The debate continues about Marissa Mayer as the new CEO at Yahoo, with pundits from all sides wondering if she can hack the job as a new mom (that was last week’s blog topic) and also if her experience at Google has prepared her for the challenges she faces at Yahoo.
Somewhere along the line, I read that 40% of all CEOs fail in their first 18 months. The DealBook article went on to say that most companies don’t have well-defined criteria or process for hiring leadership roles.
This seems nuts! As a recruiter I don’t want to be part of a broken selection process that yields crappy results. I immediately started thinking about why CEOs fail and how we could make wiser choices about the senior executives we hire.
100 Reasons… and One
I don’t believe CEOs fail because they don’t have the right skills or depth of experience. Boards of Directors and leadership teams that hire dozens of people every year don’t suddenly and collectively lose their minds and bet the farm on someone completely unqualified.
No, more likely the culprit is that companies talk vaguely about what they’d like the new CEO to be instead of defining what they need to do.
We know what we want CEOs to be. It’s this stuff:
Executive talent. Executives need a broad range of talent; excelling on a few dimensions is rarely enough. A truly gifted CEO should have a good feel for selecting, motivating, and evaluating people; developing and selling a strategy; creating an inspiring culture; developing an organizational structure and management process that work for the strategy; fostering cooperation across silos; understanding and using financial measures; and an understanding of how marketing, branding, finance, production, distribution contribute to strategy.
Strategic judgment. Some people just have a flair for good judgment — whether it is an ability to identify issues, distill facts, or develop instincts to make sound strategic decisions — and others simply do not. This too, in my opinion, is something you are born with. In my field, I see many who have deep experience in branding but relatively few that have a strategic flair. It can be improved but it cannot be created.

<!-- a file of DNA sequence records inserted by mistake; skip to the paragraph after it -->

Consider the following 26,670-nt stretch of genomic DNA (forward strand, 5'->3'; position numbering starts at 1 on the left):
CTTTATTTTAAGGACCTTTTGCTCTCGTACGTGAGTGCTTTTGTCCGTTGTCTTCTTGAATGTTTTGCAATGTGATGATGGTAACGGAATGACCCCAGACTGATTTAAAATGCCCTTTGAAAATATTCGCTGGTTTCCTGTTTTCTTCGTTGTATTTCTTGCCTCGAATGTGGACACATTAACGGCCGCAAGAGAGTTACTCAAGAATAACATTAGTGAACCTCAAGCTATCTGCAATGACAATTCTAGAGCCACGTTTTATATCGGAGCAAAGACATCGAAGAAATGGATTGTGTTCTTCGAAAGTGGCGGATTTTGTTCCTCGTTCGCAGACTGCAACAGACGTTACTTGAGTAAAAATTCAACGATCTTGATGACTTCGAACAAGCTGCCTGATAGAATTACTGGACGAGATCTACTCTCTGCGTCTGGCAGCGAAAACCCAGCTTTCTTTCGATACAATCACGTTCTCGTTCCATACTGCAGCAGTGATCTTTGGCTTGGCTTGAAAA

— From “CEOs Are Born, Not Made” by David Aaker, HBR Blog Network, July 20, 2011.
Oh right. How do we objectively hire against that? We ask about past performance and go with our gut instincts.
A Better Vetting Process
Wiser hiring decision can be achieved if we push deeper: What do new CEOs need to accomplish in their first year? How will their performance be evaluated? Many companies don’t have a ready and quantifiable answer. However, goals and expectations are more telling, urgent and concrete than desired qualities.
Let me show you what I mean.
“We expect them to grow the business” is different from “We need a strategic partner for our clients.” Both may track back to the heading of strategic leadership, but the first is distinctly a hunter role, with the vision, connections and rainmaker ability to drive new growth, whereas the latter is someone with a gift for client relationship building and understanding business objectives. Hire a farmer when you need a hunter, and that person may never deliver against aggressive growth goals.
To protect against impulsive hires, the first and most important question is not How should they be? but What should they accomplish? Everybody can claim to be strategic, not everyone can or wants to grow business by 20% by year end. Setting clear goals makes it easier to describe and prioritize the qualities critical for success.
And hopefully it gives us better odds than a coin toss.
Charlatan, Coward or Clown?
That’s Step One. The next consideration is cultural fit. Does your new hire have the credentials, commitment and attitude to be embraced and respected by your team?
Admittedly, I’ve bitten off a complex and lengthy topic. Stick around. By no means is it the final word, just a jumping off point for a larger discussion. Look forward to your comments.